May 14th of this year marks the 75th anniversary of both the establishment of the State of Israel and the Palestinian Nakba. These are two sides of the same coin, with two conflicting narratives. But as has been said, everyone has a right to their own opinion but not to their own facts.
And the fact is that the establishment of the State of Israel in 1948, while it was a tremendous achievement for the Zionist movement, also led to the Palestinian Nakba in which 750, 000 indigenous Palestinians were uprooted from their homeland and became refugees all over the planet. Palestine was not a land without people for a people without a land. It was inhabited by the Palestinians, a people with their own culture, heritage, civilization, and public life, who were subjected to a severe historical injustice known as the Nakba, the Arabic word for catastrophe.
The Palestinians were expelled from their homes and lands by force, intimidation, and sometimes by massacres, and were replaced by Jewish immigrants, many of them Holocaust survivors from Europe, and others who left countries in the Middle East and North Africa. The Palestinians had to pay the price of a crime, the Nazi crimes, that they had nothing to do with and were not responsible for.
In an age when fake news is widely circulated on social media, our goal at the Palestine-Israel Journal (PIJ) is to try to understand exactly what happened in 1948 and how that affects today’s reality. We believe in the need to resolve the Israeli-Palestinian conflict in a manner that will enable both peoples to exercise the right to freedom and grant them the ability to lead a dignified life. With this edition, we examine ways to address and reverse the injustice done to the Palestinians without committing another injustice against the Israelis who live in Israel/Palestine today.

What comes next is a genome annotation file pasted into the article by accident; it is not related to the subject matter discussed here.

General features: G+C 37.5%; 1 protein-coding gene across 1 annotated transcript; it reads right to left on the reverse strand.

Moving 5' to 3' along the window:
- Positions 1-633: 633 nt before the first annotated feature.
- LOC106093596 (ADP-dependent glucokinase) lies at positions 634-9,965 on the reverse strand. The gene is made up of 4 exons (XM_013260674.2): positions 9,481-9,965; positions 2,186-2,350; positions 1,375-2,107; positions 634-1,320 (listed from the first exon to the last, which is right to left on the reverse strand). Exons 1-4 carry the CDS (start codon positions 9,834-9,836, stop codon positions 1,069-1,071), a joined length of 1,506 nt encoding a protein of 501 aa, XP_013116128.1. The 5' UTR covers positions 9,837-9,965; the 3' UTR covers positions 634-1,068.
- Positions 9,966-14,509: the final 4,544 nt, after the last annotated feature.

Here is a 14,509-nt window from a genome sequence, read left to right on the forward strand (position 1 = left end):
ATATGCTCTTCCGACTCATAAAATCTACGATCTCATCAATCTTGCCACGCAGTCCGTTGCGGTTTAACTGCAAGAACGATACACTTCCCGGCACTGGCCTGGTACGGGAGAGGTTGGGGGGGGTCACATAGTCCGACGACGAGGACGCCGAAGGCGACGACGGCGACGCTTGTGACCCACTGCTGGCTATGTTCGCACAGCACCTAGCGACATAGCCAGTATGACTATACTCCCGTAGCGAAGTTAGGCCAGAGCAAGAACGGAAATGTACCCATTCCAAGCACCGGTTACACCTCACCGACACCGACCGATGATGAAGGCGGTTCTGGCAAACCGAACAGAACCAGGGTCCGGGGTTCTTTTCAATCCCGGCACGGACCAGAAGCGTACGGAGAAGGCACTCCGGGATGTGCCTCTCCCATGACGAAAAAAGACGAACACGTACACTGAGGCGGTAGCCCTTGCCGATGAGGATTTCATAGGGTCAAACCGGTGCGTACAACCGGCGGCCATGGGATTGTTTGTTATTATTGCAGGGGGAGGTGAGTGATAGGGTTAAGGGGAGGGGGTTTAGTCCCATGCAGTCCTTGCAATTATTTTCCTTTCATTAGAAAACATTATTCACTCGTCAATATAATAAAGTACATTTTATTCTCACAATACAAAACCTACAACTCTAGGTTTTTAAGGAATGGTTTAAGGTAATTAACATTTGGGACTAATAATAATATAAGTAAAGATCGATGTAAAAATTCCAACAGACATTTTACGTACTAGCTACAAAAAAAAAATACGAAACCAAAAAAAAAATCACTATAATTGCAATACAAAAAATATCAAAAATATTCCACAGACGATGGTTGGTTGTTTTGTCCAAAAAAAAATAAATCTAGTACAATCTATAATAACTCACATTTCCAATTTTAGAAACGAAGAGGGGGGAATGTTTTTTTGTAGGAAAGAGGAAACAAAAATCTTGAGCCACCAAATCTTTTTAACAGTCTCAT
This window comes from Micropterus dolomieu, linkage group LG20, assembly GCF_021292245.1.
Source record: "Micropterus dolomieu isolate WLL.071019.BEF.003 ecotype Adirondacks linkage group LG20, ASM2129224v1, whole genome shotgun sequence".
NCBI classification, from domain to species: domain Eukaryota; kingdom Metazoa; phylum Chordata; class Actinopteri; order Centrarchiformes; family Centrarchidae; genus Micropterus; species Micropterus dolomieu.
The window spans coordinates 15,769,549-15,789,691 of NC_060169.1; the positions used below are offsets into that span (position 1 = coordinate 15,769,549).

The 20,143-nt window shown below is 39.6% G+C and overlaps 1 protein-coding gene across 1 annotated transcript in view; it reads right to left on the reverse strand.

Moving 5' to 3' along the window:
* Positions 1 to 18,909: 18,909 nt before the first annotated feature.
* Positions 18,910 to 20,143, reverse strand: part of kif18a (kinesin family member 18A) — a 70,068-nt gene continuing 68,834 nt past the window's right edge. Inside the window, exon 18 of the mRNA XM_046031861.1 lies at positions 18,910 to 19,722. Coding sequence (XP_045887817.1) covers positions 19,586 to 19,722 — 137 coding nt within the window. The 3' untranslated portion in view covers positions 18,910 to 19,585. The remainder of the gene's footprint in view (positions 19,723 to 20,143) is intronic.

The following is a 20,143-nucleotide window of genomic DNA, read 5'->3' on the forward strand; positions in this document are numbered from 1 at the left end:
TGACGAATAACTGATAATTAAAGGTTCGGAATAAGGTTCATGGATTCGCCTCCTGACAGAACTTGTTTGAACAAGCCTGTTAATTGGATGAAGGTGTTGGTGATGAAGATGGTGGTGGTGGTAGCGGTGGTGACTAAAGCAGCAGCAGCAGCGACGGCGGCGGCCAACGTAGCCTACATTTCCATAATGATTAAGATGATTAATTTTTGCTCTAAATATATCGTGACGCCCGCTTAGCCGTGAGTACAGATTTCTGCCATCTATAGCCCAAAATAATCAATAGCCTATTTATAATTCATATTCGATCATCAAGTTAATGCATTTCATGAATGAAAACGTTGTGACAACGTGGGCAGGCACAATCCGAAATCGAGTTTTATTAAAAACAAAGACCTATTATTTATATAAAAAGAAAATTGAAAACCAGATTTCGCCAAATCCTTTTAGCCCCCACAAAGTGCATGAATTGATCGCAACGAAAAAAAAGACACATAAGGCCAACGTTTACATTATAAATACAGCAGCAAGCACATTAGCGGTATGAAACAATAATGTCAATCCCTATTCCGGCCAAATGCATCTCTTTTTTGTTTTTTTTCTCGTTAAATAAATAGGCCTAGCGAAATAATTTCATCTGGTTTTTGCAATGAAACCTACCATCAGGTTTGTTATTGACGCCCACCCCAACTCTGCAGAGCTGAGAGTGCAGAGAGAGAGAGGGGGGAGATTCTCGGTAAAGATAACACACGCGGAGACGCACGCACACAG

This PIJ issue is being prepared at an extremely sensitive time in the history of Israeli-Palestinian relations. The November 2022 elections produced the most extreme ultra-right-wing government in Israel’s history. It is a racist, messianic, and homophobic government which has a dangerous agenda of restricting Israel’s independent judiciary and undermining its democratic character, while Orthodox ministers who make up half of the government aim to convert it into a Halachic state run according to Jewish law. This government has key ministers such as Bezalel Smotrich, finance minister and minister within the Defense Ministry, and National Security Minister Itamar Ben-Gvir, a follower of the racist Rabbi Meir Kahane, calling to continue and complete what was done to the Palestinians in 1948 by expelling the 6+ million Palestinians who still live under Israeli control in Israel within the 1967 borders and in the Occupied Palestinian Territory from 1967. The outcome of this situation is catastrophic for both peoples, with an increasing cycle of mutual and deadly violence and no political horizon in sight.
The Palestinian leadership has failed to provide its people with what it promised to achieve through political negotiations: conducive to end the occupation, resolve the refugee problem, and create a Palestinian state alongside the State of Israel on the June 4, 1967, armistice lines. Despite this failure, it still declares its full commitment to peaceful negotiations and its objection to violent struggle against the occupation. It even continues security coordination with Israeli security forces, incurring the wrath of its own people, many of whom no longer support this leadership and opt for violent armed struggle.
The unexpected emergence of a mass protest movement in Israel representing many important sectors of society, which is pushing back against the government’s reactionary antidemocratic policies, is focusing on defending the independence of the judiciary, freedom of the press, education, and women’s rights, but it has not placed the primary threat to Israeli democracy – the continuation of the occupation – on its agenda. No nation can remain democratic if it continues to deny democratic rights to another people.
What is urgently needed is to correct the historical injustice done to the Palestinian people without committing an injustice against the Israeli people. It is necessary to find a formula that will enable the two peoples to reconcile and compromise, so that both can live in peace and security.
We hope this issue will contribute to an understanding of the current, extremely complex and dangerous reality and to the quest for solutions.